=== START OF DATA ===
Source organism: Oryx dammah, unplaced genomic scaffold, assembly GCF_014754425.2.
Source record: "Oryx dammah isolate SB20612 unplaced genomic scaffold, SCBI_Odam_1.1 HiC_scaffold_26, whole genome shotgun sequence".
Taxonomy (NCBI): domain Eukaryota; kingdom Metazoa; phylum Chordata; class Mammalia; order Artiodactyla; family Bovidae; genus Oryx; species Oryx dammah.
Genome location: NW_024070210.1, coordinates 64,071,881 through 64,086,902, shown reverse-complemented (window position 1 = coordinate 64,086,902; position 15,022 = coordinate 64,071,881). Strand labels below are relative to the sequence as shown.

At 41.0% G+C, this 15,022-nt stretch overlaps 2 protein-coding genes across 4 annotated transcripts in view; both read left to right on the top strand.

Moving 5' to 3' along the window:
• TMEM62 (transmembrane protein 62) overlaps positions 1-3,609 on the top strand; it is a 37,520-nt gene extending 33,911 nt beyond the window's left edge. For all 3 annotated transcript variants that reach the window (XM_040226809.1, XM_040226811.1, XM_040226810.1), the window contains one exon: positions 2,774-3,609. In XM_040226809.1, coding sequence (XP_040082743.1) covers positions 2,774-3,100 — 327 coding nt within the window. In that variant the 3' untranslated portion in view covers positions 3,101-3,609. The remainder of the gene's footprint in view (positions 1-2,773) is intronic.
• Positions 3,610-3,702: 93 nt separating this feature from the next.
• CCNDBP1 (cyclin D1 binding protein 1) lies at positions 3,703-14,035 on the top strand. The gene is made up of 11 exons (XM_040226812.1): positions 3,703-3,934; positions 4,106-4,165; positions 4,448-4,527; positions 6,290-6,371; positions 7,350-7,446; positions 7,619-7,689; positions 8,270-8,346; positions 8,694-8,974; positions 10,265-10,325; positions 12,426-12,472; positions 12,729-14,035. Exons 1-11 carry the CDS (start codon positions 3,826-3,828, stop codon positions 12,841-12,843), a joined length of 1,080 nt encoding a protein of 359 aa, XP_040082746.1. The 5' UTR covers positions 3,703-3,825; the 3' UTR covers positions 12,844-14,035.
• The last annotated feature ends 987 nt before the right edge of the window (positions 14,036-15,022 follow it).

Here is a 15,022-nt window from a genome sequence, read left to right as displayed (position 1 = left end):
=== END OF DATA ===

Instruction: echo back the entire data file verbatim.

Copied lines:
Source organism: Oryx dammah, unplaced genomic scaffold, assembly GCF_014754425.2.
Source record: "Oryx dammah isolate SB20612 unplaced genomic scaffold, SCBI_Odam_1.1 HiC_scaffold_26, whole genome shotgun sequence".
Taxonomy (NCBI): domain Eukaryota; kingdom Metazoa; phylum Chordata; class Mammalia; order Artiodactyla; family Bovidae; genus Oryx; species Oryx dammah.
Genome location: NW_024070210.1, coordinates 64,071,881 through 64,086,902, shown reverse-complemented (window position 1 = coordinate 64,086,902; position 15,022 = coordinate 64,071,881). Strand labels below are relative to the sequence as shown.

At 41.0% G+C, this 15,022-nt stretch overlaps 2 protein-coding genes across 4 annotated transcripts in view; both read left to right on the top strand.

Moving 5' to 3' along the window:
• TMEM62 (transmembrane protein 62) overlaps positions 1-3,609 on the top strand; it is a 37,520-nt gene extending 33,911 nt beyond the window's left edge. For all 3 annotated transcript variants that reach the window (XM_040226809.1, XM_040226811.1, XM_040226810.1), the window contains one exon: positions 2,774-3,609. In XM_040226809.1, coding sequence (XP_040082743.1) covers positions 2,774-3,100 — 327 coding nt within the window. In that variant the 3' untranslated portion in view covers positions 3,101-3,609. The remainder of the gene's footprint in view (positions 1-2,773) is intronic.
• Positions 3,610-3,702: 93 nt separating this feature from the next.
• CCNDBP1 (cyclin D1 binding protein 1) lies at positions 3,703-14,035 on the top strand. The gene is made up of 11 exons (XM_040226812.1): positions 3,703-3,934; positions 4,106-4,165; positions 4,448-4,527; positions 6,290-6,371; positions 7,350-7,446; positions 7,619-7,689; positions 8,270-8,346; positions 8,694-8,974; positions 10,265-10,325; positions 12,426-12,472; positions 12,729-14,035. Exons 1-11 carry the CDS (start codon positions 3,826-3,828, stop codon positions 12,841-12,843), a joined length of 1,080 nt encoding a protein of 359 aa, XP_040082746.1. The 5' UTR covers positions 3,703-3,825; the 3' UTR covers positions 12,844-14,035.
• The last annotated feature ends 987 nt before the right edge of the window (positions 14,036-15,022 follow it).

Here is a 15,022-nt window from a genome sequence, read left to right as displayed (position 1 = left end):